Time to reflect as fossil fuels run amok
- Tropical cyclones could become more frequent and deadlier due to climate change in countries that are historically the least responsible for global warming.
- Africa doesn’t have to rely on fossil fuels to satisfy its energy demand. We can, instead, lead the world into a just energy transition powered by low-cost renewable energy sources.
Events have been organised across Africa today and tomorrow to demand climate justice and the end of fossil fuels investments, which are causing a climate crisis on a planetary scale.
Under the slogan #AfrikaVuka (Vuka means “to awaken” in isiZulu), the demonstrations coincide with Saturday’s celebration of Africa Day as a symbol of the aspiration of Africans to self-determination and fight against the looting of natural resources.
Throughout the continent, fossil fuels business, particularly coal, continues to grow at a high rate with coal-fired plants being projected from South Africa to Senegal, Kenya to Mozambique and the Democratic Republic of Congo to Cote d’Ivoire.
In recent years, Chinese banks have become the last resort for African coal projects when other financial institutions refuse to finance these dirty fuels, the main source of carbon emissions.
South Africa, Zimbabwe, Malawi, Ghana, Kenya and Madagascar are among the countries where Chinese investments in coal projects are envisaged.
In the space of two months, two powerful cyclones shook southern and eastern Africa. Cyclone Idai alone has officially taken the lives of 843 people, with dozens of others missing.
The United Nations estimated that Idai and subsequent flooding caused damage worth more than $1 billion (Ksh101bn) in infrastructure only.
More than 100,000 homes have been damaged with at least a million hectares of crops smashed. The city of Beira in Mozambique is, by far, the most affected, with 80 per cent of it destroyed.
Extreme weather events such as tropical cyclones Idai and Kenneth have been particularly devastating in Africa, where the means of prevention and adaptation are weak and the response capacity rather limited.
They could become more frequent and deadlier due to climate change in countries that are historically the least responsible for global warming.
As the most affected continent, African countries must have a strong interest in limiting the temperature below 1.5° Celsius, as prescribed by the Intergovernmental Panel on Climate Change (IPCC) last October.
For millions of Africans hard hit by the impact of global warming, it is a question of survival.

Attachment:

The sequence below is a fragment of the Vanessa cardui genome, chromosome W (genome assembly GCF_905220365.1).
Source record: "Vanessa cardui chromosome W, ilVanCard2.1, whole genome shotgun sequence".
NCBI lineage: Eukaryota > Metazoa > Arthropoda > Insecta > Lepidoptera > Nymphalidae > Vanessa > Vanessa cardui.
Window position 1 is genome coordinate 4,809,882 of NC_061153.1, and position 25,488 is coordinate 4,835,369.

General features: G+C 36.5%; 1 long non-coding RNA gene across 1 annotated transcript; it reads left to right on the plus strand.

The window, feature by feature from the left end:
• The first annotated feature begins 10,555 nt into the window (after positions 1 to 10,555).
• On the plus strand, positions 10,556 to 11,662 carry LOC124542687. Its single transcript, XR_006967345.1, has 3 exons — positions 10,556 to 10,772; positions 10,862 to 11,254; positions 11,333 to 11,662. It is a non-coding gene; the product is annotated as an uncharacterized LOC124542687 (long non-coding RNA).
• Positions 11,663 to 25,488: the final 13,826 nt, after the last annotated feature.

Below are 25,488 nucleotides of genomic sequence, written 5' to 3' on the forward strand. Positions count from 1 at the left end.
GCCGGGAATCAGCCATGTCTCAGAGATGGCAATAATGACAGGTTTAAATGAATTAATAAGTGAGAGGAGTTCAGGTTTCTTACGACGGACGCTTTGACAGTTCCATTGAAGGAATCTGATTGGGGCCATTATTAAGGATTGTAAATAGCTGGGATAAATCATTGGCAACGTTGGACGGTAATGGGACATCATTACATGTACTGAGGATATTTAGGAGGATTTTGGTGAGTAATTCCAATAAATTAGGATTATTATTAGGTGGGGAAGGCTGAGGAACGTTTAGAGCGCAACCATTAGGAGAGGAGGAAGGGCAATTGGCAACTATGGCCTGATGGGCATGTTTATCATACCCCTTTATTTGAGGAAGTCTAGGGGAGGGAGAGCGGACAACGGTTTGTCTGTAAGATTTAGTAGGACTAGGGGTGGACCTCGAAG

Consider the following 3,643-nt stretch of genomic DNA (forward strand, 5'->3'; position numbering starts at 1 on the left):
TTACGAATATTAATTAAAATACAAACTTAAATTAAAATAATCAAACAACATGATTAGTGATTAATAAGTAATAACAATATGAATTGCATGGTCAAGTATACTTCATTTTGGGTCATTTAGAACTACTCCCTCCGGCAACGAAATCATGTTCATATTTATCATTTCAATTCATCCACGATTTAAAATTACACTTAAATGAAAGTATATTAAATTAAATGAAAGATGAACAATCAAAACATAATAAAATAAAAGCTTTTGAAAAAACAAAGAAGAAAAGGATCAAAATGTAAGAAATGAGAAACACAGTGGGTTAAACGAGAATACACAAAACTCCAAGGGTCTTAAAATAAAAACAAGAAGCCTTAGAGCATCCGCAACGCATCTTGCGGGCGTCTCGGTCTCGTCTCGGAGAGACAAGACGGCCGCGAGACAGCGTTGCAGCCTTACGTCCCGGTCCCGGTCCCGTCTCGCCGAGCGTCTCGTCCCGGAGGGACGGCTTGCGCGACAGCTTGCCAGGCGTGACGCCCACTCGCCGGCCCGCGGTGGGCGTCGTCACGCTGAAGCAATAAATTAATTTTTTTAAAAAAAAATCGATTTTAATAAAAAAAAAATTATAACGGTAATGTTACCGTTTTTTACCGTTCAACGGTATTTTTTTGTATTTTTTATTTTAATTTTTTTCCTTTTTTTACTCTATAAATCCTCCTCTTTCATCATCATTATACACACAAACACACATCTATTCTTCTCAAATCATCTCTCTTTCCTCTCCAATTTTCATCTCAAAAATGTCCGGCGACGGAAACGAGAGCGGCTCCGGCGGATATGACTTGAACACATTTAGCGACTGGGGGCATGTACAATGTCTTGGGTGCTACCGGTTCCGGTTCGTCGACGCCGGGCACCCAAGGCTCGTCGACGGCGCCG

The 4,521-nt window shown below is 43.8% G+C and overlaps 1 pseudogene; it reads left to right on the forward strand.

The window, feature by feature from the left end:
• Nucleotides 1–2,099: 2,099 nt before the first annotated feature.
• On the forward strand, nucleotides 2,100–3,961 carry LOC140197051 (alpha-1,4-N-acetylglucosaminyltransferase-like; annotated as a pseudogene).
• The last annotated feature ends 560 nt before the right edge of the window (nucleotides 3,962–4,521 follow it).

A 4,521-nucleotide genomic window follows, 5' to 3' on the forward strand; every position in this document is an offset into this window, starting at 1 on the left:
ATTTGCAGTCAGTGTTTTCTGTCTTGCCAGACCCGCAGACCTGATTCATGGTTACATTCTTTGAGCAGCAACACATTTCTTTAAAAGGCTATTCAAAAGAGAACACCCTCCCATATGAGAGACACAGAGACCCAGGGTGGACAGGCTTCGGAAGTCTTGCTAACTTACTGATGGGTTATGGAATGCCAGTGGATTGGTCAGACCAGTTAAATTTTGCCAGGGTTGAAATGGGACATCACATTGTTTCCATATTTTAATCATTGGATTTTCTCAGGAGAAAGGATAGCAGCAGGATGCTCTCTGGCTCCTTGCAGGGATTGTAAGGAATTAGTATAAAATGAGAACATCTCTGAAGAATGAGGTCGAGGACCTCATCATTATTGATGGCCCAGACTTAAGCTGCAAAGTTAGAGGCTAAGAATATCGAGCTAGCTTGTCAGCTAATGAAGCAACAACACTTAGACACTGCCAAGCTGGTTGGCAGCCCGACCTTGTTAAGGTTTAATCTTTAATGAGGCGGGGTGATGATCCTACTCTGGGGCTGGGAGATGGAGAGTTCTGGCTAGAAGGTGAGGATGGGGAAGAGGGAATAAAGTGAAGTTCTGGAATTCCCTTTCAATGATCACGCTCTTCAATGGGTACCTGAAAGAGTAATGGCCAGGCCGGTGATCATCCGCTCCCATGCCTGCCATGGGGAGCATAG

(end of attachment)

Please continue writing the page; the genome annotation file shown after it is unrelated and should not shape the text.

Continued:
For sub-Saharan African countries that have experienced more frequent and intense climatic extremes over the past 10 years, a global warming scenario above 1.5°C would be particularly drastic.
South Africa, the biggest emitter of greenhouse gases in the continent, recently faced one of its severest droughts and water shortages, pushing the government to declare the crisis a national disaster.
Africa is at a crossroads, faced with a crucial choice: follow an outdated dangerous energy model that could drastically increase its climate vulnerability or turn resolutely towards a 100 per cent renewable economy.
A rapid transition without coal is technically and economically feasible.
However, it will require strong political leadership, abandoning the proposed coal-fired power plants, clear plans to phase out existing power plants and a rapid and unprecedented rollout of efficiency measures in the energy, agriculture, industry and transport sectors.
Refusing to cross arms and helplessly watch these natural disasters without taking action, the African civil society is organising and resisting.
In Kenya, popular resistance has delayed the construction of the Lamu coal-fired power plant since 2014.
The same story obtains in Bargny, Senegal, and San Pedro, Cote d’Ivoire, where popular pressure and opposition against proposed coal-fired power plants are growing.
In South Africa, banks that finance coal projects are under fire from critics to change their energy investment choices.
Young people are stepping up as leaders in the fight against climate change.
Since the beginning of this year, there has been an increased number of mobilisation in high schools, universities and public places, with the youth refusing to be condemned to a future polluted by greenhouse gas emissions that only benefit a handful of immoral investors and leaders.
In Nigeria’s capital, Abuja, students from 20 secondary schools will march to parliament to ask MPs to finally pass the climate bill and put the country on the path to climate justice.
Beyond requiring national leaders and financial institutions to engage more concretely in the fight for climate justice based on renewable energies, African civil society and environmental activists are sending a strong message that Africa is not for sale.
Africa doesn’t have to rely on fossil fuels to satisfy its energy demand. We can, instead, lead the world into a just energy transition powered by low-cost renewable energy sources, such as wind and solar.
Mr Ninteretse is the Regional Team Leader for 350Africa.org. , https://afrikavuka.org/